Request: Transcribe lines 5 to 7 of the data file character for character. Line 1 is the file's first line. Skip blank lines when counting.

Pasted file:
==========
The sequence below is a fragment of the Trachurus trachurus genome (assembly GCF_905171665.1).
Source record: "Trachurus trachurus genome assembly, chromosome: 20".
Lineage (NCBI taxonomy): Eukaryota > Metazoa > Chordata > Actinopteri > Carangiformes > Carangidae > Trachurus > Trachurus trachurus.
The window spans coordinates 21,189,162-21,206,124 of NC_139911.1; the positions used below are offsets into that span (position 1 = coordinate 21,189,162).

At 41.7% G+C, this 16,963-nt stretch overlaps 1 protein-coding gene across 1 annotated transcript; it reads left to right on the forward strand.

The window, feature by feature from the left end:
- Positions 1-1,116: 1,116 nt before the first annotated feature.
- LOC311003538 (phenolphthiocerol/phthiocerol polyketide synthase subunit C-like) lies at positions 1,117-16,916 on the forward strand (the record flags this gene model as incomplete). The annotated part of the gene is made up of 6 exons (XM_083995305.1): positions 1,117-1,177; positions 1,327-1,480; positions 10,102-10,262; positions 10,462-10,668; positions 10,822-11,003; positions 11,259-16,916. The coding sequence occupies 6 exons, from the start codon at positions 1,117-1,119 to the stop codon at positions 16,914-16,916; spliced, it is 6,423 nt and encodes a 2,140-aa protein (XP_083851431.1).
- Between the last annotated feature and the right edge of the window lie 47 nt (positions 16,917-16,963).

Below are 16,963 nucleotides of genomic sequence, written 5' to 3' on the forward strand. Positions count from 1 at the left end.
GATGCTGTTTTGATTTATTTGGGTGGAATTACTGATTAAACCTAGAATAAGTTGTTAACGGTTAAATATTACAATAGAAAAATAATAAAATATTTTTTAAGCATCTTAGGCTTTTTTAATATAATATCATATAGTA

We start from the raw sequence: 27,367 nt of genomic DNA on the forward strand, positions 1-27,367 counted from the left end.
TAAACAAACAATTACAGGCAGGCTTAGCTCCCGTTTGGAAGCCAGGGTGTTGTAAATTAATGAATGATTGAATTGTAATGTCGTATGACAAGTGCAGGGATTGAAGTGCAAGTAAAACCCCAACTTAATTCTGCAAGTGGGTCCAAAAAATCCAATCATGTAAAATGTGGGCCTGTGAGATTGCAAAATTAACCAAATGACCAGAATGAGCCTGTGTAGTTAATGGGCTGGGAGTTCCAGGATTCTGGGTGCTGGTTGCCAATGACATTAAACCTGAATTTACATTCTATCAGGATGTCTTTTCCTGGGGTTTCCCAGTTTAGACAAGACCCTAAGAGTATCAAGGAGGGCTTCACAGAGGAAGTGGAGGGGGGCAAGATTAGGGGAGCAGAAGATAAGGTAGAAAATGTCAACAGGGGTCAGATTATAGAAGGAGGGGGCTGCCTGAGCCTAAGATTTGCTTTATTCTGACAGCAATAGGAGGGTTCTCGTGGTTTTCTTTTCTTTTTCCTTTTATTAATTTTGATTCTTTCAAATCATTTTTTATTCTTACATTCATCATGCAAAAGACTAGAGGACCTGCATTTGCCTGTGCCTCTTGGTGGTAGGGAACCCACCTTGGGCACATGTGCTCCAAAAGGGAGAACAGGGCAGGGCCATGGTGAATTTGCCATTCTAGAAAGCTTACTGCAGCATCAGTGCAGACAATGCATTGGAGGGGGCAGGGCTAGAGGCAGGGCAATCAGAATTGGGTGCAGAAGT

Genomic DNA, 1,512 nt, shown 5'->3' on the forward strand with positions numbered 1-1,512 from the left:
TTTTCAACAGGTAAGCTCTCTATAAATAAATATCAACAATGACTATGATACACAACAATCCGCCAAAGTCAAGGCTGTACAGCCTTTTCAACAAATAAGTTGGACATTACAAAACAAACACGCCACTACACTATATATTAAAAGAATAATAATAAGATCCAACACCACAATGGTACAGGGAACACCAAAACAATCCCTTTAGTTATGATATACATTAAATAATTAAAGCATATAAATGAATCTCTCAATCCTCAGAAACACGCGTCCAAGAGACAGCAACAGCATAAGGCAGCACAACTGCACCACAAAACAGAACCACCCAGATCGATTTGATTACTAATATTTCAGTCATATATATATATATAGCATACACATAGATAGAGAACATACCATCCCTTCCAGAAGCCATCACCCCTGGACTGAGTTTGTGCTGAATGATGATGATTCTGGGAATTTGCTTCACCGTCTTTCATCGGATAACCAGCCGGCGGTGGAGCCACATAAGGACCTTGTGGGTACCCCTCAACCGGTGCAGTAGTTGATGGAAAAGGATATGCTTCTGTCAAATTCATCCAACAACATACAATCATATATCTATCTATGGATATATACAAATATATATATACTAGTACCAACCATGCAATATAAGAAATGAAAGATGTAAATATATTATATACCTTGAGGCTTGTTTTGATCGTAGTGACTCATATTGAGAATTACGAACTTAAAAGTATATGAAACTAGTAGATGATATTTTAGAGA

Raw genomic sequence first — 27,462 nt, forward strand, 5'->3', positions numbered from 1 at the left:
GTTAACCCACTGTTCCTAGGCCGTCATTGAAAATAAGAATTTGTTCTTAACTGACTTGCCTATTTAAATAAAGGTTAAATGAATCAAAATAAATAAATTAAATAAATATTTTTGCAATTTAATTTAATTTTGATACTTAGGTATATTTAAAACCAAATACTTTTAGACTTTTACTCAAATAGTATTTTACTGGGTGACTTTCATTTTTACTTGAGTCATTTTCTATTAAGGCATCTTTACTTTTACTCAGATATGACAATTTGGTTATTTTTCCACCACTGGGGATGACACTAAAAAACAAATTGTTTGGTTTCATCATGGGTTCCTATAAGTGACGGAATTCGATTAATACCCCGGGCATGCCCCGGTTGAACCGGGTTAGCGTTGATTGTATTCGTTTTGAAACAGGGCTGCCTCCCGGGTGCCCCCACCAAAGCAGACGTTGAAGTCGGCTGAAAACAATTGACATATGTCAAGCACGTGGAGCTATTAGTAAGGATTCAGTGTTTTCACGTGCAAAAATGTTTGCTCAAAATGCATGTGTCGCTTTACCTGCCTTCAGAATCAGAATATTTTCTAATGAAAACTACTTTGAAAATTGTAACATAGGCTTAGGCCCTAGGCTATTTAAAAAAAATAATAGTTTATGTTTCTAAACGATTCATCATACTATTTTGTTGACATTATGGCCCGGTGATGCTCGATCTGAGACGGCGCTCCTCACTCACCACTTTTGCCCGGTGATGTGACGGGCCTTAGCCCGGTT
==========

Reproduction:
At 41.7% G+C, this 16,963-nt stretch overlaps 1 protein-coding gene across 1 annotated transcript; it reads left to right on the forward strand.

The window, feature by feature from the left end:
- Positions 1-1,116: 1,116 nt before the first annotated feature.